Here is possible bad news: If students do not have enough in their account, might they be allowed to pay for the device in instalments? Given that a device might not last “four to give years” or even lose relevance before that period, will there be enough for a second or third device?

Thankfully, there are provisions:

For Singaporean students on the MOE Financial Assistance Scheme, further assistance will be provided, said MOE, in the form of a subsidy before the student’s Edusave funds are tapped.

Should the Edusave balance still fail to cover the remaining device cost, MOE said it will provide further subsidies to these students to bring their out-of-pocket expenses to zero.

Finally, here is a procedure that seems to be a norm. Apparently, students must:

…allow the school to install a device management application on their device, similar to that installed on school-selected devices.

The application allows schools and parents to monitor device usage by restricting certain applications from being accessible by students, managing screen time and allowing the teacher to monitor students’ screens during the lesson.

Such a management application is good for getting technical support, e.g., remote diagnostics and troubleshooting. But this is potentially invasive. To use the car analogy I introduced in my first reflection, this is like allowing traffic lights, CCTVs, and road barricades into your home.

As there is no description of such a management tool nor an openly shared third-party evaluation of it, I cannot say anything more that what I have said about the secondary use of TraceTogether data [1] [2]. This data was supposed to be for COVID-19 contact tracing, but now it might be used for the investigation of serious crimes.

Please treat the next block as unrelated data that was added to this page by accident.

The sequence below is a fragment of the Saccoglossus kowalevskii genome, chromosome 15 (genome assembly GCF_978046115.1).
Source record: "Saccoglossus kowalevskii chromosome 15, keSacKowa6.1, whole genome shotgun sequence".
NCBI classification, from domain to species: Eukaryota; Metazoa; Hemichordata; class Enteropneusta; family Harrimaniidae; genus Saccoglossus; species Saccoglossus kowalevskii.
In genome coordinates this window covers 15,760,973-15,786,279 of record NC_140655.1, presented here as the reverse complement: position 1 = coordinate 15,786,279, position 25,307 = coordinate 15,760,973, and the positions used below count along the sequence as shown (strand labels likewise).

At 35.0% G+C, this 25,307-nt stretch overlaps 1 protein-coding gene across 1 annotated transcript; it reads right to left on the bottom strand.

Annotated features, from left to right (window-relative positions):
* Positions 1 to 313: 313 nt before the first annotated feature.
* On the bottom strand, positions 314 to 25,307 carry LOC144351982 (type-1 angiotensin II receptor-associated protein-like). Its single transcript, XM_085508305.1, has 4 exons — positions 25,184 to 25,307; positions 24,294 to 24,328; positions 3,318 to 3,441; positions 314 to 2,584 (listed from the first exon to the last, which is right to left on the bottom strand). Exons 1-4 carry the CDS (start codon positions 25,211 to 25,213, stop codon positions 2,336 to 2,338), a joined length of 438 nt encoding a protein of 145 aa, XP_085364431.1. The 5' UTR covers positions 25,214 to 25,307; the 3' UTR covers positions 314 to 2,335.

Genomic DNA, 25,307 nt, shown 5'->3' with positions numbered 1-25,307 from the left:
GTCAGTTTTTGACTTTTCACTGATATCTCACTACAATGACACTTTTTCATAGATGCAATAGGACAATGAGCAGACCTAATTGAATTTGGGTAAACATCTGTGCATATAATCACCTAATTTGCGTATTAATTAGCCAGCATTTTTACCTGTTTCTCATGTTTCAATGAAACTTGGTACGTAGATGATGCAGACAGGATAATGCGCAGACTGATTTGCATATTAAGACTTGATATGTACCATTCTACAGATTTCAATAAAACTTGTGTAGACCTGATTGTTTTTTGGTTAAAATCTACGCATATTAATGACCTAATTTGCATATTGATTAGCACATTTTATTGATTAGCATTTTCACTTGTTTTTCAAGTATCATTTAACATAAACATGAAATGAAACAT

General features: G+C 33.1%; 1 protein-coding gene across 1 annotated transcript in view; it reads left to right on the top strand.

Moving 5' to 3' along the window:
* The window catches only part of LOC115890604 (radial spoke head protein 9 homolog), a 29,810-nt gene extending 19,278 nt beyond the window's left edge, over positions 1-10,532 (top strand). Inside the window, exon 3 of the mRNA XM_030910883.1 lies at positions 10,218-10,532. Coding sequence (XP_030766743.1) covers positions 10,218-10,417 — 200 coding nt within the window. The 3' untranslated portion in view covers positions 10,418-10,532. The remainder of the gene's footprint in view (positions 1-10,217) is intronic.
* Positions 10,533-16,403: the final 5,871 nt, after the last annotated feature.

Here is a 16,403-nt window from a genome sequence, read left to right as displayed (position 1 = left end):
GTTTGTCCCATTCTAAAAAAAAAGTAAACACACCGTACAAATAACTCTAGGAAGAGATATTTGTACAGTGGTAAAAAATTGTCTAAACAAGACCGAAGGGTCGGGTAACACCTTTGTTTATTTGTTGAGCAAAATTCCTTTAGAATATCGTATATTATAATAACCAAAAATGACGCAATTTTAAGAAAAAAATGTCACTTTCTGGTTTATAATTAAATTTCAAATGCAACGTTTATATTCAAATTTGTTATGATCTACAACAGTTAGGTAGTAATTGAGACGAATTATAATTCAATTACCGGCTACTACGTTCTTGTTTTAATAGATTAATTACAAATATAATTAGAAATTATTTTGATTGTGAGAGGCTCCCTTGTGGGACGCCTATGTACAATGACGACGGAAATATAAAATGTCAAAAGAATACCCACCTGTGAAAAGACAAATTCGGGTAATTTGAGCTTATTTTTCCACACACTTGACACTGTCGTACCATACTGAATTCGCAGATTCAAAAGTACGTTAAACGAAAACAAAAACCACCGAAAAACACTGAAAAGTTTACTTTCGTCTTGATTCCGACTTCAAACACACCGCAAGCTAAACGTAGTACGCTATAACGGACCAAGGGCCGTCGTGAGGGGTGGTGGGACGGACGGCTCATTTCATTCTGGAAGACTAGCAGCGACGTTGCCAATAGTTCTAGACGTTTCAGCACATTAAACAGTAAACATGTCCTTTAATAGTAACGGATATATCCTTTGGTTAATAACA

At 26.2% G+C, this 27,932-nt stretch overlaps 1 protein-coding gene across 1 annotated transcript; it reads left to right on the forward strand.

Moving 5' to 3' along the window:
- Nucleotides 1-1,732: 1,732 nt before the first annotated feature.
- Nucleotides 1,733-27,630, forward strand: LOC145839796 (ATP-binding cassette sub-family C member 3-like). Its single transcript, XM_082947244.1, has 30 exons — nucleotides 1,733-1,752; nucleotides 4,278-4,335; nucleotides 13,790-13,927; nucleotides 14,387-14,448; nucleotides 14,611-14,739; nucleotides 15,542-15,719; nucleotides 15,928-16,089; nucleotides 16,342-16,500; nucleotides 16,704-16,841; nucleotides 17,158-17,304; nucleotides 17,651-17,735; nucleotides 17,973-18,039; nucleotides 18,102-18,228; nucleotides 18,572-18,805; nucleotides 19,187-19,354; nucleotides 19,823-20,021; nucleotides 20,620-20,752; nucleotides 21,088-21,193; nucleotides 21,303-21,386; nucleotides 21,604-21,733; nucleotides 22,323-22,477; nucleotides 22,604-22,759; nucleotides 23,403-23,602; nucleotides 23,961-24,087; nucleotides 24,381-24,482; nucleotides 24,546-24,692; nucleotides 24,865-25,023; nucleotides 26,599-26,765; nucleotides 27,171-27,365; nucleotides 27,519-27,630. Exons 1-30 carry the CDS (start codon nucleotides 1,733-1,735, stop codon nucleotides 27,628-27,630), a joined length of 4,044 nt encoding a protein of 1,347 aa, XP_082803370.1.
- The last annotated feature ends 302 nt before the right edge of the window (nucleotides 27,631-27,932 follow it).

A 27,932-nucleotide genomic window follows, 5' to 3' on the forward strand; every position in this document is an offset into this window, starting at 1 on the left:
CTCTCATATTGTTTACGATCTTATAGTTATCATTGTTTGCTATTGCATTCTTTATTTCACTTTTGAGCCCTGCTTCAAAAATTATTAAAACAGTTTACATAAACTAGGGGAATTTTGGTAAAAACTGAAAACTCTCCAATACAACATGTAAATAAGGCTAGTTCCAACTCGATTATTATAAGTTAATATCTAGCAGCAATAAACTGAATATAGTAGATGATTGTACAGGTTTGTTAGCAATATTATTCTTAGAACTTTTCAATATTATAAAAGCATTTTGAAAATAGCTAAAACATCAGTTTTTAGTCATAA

My point? There is designed and intended use of an application. There is also emergent and unplanned use. How do we ensure that the latter is not abusive by being unreasonably limiting or invading a student’s privacy?

There were are two news reports released at the end of 2020 about the impact of edtech in Singapore schooling in 2021. I focus on one today.

It is important to read all of both articles. It is also important to highlight segments that might need scrutiny instead of glossing them over.

From the CNA article:

HBL (home-based learning) days will also be less structured than a typical day in school to allow students to exercise initiative in learning. Students who require closer supervision and those who lack a home environment conducive for learning, or need access to certain school facilities may return to school on HBL…

If the intent of HBL is to get students to develop “mindsets and habits for self-directed learning”, then call it that instead of HBL since self-directed learning can take place anywhere. Confusing it with what happens at home (or what should happen there but cannot) makes HBL a misnomer. Independent and self-directed learning can take place anywhere. It is not place dependent.

Mine is not an argument about semantics. Yes, the words we use hold meaning — we need to say what we mean and mean what we say. But consider how “HBL” or “independent” might be questioned when practiced. If a child is supposed to participate in HBL but goes to school instead, why call it home-based? If the activities designed by teachers are over-scaffolded or the students are not empowered with choice, how is it independent?